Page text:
The Straits Times (Singapore)
24 April 2002
Hiss to stay in shape
A new health video featuring Pilates is now being screened on Singapore Airlines and other airlines to promote on-board health and prevent Y-class syndrome
By MICKY STUIVENBERG
Pilates (pronounced ”puh-LAH-teez”) is a body conditioning programme that is gaining ground in Singapore as it has in the United States and Canada.
It uses low-impact resistance control exercises coupled with special breathing techniques to improve flexibility and strength without adding bulk.
Singapore-based Spafax Airline Networks incorporated Pilates-based exercises in on-board health videos it produced late last year for SIA, Malaysia Airlines, Aeromexico, Korean Air, Royal Brunei and Delta Airlines in the US.
SIA is replacing its existing health video with the new version on its aircraft, while Malaysia Airlines has been playing its video since November last year.
Spafax approached Asia’s largest Pilates-only studio, Pilates Bodyworks, last year for help in putting together the exercises.
Studio director Alvin Giam opened the studio, in Sinsov Building near Raffles Place, in 1999. It was the first dedicated Pilates studio in Singapore.
He started out with a handful of clients but word spread quickly that the Pilates method worked well for building strength, flexibility and coordination, and developing long and lean muscles.
The method was invented by Joseph H. Pilates, a German who took it to the US in the 1920s, where dancers, athletes and artists flocked to his studios. The exercises have a specific breathing pattern to help direct energy to the areas being worked while relaxing the rest of the body.
Pilates is sometimes compared to yoga, but they are quite different. For starters, yoga is religion-based while Pilates is not. Yoga practitioners also stay in one position for some time, while Pilates students are always moving.
Dr Tamara Wong of Tamara Chiropractic says she refers people with chronic back problems to Pilates Bodyworks. ”Pilates works more on the whole body, it improves posture and the mechanics of the body,” she says.
Physiotherapist Er Beng Siong, who is vice-president of the Back Society (Singapore), adds: ”Pilates is very good for strengthening the trunk stability, and the exercises are safe.”
Efforts to prevent economy class syndrome – a life-threatening condition doctors have identified as deep-vein thrombosis, or DVT – intensified greatly after it struck otherwise healthy people after long flights last year. These have included encouraging people to get up and move around the cabin occasionally, and exercising.
SIA plays its 15-minute ”TravelWise” video on one of the aircraft’s video channels available on personal screens in all classes. It also shows extracts on other channels before the start of each movie.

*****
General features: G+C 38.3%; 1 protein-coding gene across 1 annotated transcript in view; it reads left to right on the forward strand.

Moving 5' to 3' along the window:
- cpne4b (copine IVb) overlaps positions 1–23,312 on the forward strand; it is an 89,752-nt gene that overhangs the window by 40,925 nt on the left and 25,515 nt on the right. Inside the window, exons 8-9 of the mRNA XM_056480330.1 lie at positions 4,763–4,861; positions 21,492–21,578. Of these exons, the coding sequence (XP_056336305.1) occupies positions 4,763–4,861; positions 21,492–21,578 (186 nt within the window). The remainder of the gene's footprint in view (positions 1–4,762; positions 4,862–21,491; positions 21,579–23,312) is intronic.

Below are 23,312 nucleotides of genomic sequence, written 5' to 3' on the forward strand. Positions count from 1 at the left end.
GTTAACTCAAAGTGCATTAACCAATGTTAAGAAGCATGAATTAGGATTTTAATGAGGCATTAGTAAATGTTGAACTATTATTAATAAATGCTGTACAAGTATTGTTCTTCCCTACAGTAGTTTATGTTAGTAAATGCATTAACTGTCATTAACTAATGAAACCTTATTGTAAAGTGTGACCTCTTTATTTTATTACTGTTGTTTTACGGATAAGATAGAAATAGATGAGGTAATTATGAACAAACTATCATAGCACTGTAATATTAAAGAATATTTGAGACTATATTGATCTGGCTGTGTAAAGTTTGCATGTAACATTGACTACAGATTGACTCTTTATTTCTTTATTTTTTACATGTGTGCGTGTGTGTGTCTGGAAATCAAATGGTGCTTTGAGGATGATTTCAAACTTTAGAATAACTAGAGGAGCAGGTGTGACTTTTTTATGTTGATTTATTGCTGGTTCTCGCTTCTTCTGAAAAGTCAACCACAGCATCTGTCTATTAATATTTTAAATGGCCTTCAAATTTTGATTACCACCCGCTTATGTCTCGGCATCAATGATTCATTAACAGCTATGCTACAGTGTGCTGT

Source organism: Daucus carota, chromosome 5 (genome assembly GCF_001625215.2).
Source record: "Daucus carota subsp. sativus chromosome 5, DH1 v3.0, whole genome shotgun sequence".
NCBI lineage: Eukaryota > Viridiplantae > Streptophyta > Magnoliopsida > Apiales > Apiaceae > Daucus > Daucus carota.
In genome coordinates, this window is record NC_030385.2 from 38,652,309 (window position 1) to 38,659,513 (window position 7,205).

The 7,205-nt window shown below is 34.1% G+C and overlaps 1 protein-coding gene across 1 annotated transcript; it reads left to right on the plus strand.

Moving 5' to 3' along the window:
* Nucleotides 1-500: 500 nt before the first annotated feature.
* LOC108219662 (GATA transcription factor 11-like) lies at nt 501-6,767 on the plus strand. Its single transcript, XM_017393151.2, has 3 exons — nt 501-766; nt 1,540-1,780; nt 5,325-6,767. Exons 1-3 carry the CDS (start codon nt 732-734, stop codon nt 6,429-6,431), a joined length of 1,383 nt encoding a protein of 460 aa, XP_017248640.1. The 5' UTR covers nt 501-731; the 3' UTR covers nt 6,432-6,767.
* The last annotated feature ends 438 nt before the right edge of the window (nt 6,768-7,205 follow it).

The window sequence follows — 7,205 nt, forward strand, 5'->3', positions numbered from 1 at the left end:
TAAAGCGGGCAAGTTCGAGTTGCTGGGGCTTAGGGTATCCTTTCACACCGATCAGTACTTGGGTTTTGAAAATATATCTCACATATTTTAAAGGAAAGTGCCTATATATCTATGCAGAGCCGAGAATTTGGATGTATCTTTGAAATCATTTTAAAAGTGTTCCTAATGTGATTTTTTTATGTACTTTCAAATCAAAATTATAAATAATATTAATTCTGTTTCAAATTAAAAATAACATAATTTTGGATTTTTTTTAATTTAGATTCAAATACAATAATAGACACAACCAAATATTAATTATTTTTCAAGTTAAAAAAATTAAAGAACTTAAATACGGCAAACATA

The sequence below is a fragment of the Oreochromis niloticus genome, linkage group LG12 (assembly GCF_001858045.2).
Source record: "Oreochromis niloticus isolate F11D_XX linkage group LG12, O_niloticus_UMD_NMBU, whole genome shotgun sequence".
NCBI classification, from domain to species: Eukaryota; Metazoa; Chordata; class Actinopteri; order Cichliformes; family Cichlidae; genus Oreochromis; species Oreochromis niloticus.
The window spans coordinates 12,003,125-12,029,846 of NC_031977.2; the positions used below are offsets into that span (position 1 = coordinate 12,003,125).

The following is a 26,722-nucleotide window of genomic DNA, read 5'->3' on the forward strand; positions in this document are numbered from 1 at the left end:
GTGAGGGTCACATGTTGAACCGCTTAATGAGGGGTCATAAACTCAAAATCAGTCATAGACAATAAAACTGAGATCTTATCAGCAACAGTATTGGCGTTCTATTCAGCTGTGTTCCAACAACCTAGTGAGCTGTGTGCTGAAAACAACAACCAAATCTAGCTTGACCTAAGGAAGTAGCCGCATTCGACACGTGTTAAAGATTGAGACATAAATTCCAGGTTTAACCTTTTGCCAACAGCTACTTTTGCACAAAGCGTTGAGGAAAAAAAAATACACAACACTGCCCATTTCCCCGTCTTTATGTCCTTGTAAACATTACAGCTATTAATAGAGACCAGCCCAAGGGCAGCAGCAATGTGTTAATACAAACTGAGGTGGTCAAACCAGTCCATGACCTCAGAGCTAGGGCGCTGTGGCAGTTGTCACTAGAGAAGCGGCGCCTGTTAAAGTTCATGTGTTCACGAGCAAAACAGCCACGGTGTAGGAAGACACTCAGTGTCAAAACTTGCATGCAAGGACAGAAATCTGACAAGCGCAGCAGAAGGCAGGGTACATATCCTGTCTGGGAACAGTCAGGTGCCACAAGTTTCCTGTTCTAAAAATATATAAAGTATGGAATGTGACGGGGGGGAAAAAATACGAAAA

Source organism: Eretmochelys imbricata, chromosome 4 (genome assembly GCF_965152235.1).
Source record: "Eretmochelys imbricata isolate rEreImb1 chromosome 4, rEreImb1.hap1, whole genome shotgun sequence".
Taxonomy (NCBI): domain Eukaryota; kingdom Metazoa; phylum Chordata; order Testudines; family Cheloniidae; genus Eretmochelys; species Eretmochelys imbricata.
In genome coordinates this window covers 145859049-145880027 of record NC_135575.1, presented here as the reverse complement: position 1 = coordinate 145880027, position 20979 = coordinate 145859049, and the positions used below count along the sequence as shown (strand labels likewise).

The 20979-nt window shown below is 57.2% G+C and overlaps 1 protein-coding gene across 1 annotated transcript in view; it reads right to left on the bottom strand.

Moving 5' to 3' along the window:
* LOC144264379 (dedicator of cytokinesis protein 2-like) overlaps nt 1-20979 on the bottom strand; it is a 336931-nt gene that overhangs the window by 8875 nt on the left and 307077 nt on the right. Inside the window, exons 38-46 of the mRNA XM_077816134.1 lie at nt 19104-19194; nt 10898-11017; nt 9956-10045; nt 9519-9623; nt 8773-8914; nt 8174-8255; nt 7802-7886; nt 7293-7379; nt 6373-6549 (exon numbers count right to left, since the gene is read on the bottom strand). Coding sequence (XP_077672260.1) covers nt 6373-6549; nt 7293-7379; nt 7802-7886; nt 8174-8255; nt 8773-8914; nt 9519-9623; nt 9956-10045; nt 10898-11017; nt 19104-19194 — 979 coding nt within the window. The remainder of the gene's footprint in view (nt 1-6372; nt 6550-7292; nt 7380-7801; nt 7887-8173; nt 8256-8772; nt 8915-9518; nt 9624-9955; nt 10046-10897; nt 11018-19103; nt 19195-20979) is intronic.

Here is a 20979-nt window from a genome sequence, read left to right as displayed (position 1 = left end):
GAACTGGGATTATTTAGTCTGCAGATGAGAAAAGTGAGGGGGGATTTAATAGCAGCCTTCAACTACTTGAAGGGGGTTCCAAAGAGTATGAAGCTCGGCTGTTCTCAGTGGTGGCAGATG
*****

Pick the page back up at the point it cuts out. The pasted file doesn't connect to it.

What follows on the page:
The video guides travellers through several exercises for different parts of the body. The exercises are said to ensure good blood circulation while also providing relief from back and neck pain.
Mr Giam explains that the strong breathing forces the heart to pump blood through the veins, which can prevent blood clots. The exercises further benefit travellers because they move the spine and open up the joints, he says.
One person who swears by his Pilates exercises and has been doing them during his travels for several years is Mr Ong Yew Huat, 46, a partner in an international accounting firm here.
He had suffered a pinched nerve below his neck. Long periods of sitting still in an aircraft seat would aggravate his pain and discomfort.
He performs at least two Pilates exercises whenever he is flying – a breathing exercise, and a ”roll-down” exercise which he does standing near an emergency exit.
”These little exercises give my neck and back a great deal of relief. More importantly, they help prevent the onset of the discomfort,” he says.
Another person who has made Pilates exercises a routine on her flights is Mrs Janette Scott, 44, an American housewife living here with her businessman husband.
”The exercises help to relieve my lower-back pain and improve blood circulation in my legs,” she says.
She uses the aisle to do some more elaborate exercises after meals and before sleep, as well as some leg-flexing exercises after she wakes up. ”It also helps me relax so I can fall asleep easier.”
At the Pilates Bodyworks studio, clients are taught to breathe loudly and the constant hissing seems to be part of a good workout there.
So, the next time you are on a long flight, you may recognise the real Pilates-connoisseurs. They are not those who perform the most elaborate exercises, but those making the loudest breathing sounds.
Text of story as published in The Straits Times, Singapore, April 24, 2002